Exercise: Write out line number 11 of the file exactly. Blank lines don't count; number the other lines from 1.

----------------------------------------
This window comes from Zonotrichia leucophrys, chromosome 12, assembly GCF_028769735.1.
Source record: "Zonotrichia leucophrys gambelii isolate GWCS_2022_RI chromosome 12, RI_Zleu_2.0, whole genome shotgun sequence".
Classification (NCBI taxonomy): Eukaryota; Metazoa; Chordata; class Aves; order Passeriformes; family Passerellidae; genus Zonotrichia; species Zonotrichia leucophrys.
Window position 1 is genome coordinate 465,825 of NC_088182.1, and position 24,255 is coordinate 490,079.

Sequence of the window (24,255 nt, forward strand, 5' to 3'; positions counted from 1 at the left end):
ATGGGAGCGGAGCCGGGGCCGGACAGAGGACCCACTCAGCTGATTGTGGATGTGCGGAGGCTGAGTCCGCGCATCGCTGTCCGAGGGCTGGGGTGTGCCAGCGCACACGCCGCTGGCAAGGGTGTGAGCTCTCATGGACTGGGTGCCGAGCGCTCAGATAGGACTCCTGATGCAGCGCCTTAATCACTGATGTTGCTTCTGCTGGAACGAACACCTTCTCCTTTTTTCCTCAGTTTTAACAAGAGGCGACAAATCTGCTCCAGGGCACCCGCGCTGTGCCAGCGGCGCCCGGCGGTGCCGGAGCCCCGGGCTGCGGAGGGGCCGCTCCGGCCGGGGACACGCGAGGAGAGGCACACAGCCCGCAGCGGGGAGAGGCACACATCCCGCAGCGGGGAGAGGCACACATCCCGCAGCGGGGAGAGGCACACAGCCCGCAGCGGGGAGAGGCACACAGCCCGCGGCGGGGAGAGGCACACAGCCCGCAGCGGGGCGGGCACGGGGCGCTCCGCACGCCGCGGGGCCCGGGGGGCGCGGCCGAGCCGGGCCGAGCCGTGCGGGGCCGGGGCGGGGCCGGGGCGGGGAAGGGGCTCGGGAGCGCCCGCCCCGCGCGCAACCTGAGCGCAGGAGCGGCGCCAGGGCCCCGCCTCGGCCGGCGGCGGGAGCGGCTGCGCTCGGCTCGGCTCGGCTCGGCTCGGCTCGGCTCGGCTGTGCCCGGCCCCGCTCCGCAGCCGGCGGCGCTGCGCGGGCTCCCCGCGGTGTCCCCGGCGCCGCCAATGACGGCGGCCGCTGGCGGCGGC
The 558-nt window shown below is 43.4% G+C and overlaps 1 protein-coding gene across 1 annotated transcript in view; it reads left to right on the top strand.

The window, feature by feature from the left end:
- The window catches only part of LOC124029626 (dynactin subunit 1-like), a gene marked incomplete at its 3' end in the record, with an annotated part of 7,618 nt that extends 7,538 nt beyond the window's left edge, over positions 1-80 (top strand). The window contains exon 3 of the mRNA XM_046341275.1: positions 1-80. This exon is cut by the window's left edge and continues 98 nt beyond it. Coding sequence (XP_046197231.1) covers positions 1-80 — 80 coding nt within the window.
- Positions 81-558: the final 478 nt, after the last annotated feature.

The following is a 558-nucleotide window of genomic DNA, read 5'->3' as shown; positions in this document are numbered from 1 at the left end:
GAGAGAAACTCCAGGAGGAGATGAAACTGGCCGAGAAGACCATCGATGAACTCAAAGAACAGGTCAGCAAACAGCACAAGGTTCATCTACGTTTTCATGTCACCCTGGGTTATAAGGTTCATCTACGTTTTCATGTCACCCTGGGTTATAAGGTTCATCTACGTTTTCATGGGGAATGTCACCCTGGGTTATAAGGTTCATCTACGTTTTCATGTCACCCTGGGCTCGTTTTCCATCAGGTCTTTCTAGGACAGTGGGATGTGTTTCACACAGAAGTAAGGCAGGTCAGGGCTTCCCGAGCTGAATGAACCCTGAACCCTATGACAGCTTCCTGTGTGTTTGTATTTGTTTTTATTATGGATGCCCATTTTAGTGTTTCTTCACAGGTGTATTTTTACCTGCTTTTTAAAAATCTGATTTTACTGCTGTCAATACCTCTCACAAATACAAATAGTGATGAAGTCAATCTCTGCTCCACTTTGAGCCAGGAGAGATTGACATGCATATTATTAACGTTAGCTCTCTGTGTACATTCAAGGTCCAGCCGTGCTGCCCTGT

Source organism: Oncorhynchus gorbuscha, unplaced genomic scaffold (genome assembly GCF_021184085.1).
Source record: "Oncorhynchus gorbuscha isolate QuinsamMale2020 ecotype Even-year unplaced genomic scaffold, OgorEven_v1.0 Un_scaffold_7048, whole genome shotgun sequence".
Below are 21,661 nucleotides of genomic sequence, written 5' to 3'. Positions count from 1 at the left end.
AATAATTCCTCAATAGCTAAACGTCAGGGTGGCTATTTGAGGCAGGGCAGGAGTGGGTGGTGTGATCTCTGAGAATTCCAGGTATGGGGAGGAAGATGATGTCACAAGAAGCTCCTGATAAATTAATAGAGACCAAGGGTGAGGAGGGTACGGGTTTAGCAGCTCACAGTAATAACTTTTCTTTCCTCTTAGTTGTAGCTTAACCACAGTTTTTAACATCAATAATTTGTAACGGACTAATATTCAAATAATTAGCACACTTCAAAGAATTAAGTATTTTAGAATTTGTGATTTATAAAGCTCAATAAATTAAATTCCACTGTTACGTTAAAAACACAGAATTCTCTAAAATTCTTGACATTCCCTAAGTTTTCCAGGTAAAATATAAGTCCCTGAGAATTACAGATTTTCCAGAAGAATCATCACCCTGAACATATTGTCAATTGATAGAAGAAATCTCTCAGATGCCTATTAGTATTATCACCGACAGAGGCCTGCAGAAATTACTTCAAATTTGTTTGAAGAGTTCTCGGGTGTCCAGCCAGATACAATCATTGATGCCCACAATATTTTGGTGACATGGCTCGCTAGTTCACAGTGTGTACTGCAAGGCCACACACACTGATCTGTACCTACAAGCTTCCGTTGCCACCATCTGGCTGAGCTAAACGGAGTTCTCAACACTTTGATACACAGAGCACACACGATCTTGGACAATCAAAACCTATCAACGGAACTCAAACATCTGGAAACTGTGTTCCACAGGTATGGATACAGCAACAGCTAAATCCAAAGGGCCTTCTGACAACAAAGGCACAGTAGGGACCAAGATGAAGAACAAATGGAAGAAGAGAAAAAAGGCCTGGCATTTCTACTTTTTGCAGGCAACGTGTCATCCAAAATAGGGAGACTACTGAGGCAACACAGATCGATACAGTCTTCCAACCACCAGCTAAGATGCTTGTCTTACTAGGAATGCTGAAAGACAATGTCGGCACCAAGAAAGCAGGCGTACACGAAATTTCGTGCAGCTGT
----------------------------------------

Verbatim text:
The following is a 558-nucleotide window of genomic DNA, read 5'->3' as shown; positions in this document are numbered from 1 at the left end: